MunichAt the mention of Bavaria, you probably think of hops, dirndls and lederhosen. What is curious about Munich as a city is that while all those things are much in evidence, it manages to avoid feeling arch or quaint. It probably helps that it’s big: conceived on a grand scale by successive rulers, nobles and proud burghers, it architecturally runs the gamut from fiddly medievalism via Italianate palazzi to spacious neoclassicism. Then it starts all over again, with the Middle Ages pastiche of the Neues Rathaus (new town hall) going up at the end of the nineteenth century, and later re-embracing the classical during the Third Reich.
A city of joiners-in
Communal experiences and spaces are central to life here. The Viktualienmarkt (produce market) on the edge of the old city is a focus and a mirror of the seasons: pallid asparagus was piled everywhere during my visit. The hops culture is deep-rooted: groups of friends have scheduled get-togethers in their favourite hall or garden. In the famous Hofbräuhaus, with its racks of personal steins like shells stacked in an arsenal, enamel plaques denote the tables of particular drinking clubs.
I queued up in the Augustiner-Keller garden (Arnulfstrasse 52) with businessmen, students and pensioners to receive my meat and drink. It’s medieval at heart, but fundamental to the city’s contented self-image, as if they survived the Middle Ages with all its good bits intact, then started making BMWs. Even the city’s more metrosexual areas, such as the quarter around Reichenbachplatz, not far from the old centre, have the same feeling of jollity – not enforced.
Munich’s a city of joiners-in. It’s also a city that likes a big project. From the startling extravagance of the baroque Nymphenburg Palace to the 1972 Olympic Park (it’s lovely and hugely popular, with gigs and events year-round), Munich seems to provide for both its rulers and citizens lavishly.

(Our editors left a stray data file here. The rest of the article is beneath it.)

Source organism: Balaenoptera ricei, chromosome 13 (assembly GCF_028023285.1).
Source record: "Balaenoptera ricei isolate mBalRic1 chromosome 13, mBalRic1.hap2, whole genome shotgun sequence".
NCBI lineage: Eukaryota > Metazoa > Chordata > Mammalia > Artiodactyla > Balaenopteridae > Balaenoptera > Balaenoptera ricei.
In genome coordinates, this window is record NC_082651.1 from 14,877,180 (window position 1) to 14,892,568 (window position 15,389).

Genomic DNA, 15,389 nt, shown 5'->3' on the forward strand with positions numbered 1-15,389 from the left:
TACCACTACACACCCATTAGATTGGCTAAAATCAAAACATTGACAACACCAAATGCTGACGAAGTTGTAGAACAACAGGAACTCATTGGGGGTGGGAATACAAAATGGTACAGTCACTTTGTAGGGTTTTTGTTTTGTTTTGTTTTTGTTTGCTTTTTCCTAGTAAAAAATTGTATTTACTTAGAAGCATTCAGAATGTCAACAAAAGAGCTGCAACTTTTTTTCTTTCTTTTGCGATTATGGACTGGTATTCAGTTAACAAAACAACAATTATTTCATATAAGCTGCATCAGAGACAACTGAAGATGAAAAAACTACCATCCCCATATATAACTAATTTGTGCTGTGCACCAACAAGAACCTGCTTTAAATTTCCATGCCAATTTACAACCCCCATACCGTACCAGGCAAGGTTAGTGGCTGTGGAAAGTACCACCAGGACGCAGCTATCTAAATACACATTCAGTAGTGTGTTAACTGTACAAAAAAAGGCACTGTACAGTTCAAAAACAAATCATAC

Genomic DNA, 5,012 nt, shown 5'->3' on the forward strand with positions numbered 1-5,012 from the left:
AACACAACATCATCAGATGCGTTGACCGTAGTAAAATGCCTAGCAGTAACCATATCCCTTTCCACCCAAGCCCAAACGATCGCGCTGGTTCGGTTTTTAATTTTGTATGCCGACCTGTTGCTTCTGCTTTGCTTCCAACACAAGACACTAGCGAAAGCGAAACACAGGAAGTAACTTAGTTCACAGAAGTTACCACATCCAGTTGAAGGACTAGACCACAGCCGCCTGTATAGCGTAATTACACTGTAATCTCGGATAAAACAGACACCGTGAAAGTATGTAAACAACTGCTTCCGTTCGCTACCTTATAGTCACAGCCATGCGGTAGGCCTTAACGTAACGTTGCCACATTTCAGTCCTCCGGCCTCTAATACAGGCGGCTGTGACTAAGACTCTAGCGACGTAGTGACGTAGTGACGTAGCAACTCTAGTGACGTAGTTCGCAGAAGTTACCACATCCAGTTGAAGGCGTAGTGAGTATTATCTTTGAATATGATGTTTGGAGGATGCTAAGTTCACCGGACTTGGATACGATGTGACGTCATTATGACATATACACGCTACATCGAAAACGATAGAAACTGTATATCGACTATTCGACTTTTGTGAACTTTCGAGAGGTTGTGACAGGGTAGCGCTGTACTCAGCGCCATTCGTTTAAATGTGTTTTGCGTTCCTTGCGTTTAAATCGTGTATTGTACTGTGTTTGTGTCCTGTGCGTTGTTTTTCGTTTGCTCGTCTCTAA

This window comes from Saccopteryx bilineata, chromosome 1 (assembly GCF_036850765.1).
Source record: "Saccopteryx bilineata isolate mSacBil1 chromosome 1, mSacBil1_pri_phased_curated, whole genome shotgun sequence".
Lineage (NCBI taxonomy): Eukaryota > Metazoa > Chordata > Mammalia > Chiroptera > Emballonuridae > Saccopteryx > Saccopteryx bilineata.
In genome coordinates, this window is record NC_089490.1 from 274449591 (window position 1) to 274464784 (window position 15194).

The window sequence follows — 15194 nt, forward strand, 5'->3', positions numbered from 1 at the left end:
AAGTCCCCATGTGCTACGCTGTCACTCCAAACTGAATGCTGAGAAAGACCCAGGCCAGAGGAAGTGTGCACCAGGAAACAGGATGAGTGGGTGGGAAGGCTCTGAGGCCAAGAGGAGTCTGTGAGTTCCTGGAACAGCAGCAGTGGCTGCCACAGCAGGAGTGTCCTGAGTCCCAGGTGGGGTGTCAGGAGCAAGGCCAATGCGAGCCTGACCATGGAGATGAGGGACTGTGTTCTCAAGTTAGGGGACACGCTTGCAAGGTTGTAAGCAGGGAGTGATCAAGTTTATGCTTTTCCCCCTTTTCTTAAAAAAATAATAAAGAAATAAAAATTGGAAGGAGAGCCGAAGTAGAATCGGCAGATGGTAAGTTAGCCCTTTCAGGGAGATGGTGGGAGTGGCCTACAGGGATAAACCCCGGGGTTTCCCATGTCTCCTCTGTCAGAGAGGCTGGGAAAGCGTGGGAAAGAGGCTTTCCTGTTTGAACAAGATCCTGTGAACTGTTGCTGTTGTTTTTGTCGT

Art galleries and peace gardens
One of the world’s oldest public art galleries, the Alte Pinakothek, is now the centre of a series of superb museums taking you from high medievalism to Joseph Beuys’s felt suits. Green spaces are on a huge scale: the English Garden to the east of the city is several miles in length. You get the sense the city is holding back from committing to the whole ‘urban-sophisticate’ thing, as that’s just not ‘in the spirit’ of such simple Bavarian folk: you can’t quite tell at what point it becomes ironic. This, after all, is a city that boasts a chain of shops, ReSales, selling regional costume along with secondhand army jackets and disco-collared ’70s awfulness.
There are hip bars and clubs – Atomic Café and Milch + Bar – a decent gig venue (Muffathalle, Zellstrasse 4) and some green shoots of artiness (Wiede-Fabrik, Rambaldistrasse 27), but they’re not where you’ll find the spirit of Munich as a city. Near the Olympic Stadium is a tiny wooden house and a church built amid ruins by a displaced Ukrainian priest, Father Timofei, in the years immediately after the war. For a long time he lived in his ‘Peace Garden’. Then the authorities discovered it while surveying the Olympic site, but they decided to leave him to it. It’s not much frequented, but it has an outsider charm you don’t see much of in Munich, and its preservation suggests that beneath the city’s slightly bumptious personality it has a good heart.
Need to knowGetting there
Fly from Dubai to Munich via Doha with Qatar Airways for Dhs2,500 return, www.qatarairways.com. Fly from Dubai to Hamburg via London with British Airways for Dhs2,500 return, www.britishairways.com
Where to stay
The Hotel Atlantic Kempinski is a venerable Hamburg institution. Cary Grant and Gustav Klimt stayed here, and it’s host to highlights of the local social season. Doubles from Dhs1,324.
Munich Carat Hotel is a modest joint, but excellently situated for the old town. Doubles from Dhs579.
Where to eat
Bullerei is the Hamburg-based Schanzen restaurant of TV chef Tim Mälzer. The menu at this former slaughterhouse is appropriately meaty. A meal for two is around Dhs478.
Augustiner-Keller is the place to go in Munich. You can enjoy a knuckle of meat and a maß of weißbier under a chestnut tree. Meal for two with hops is about Dhs159.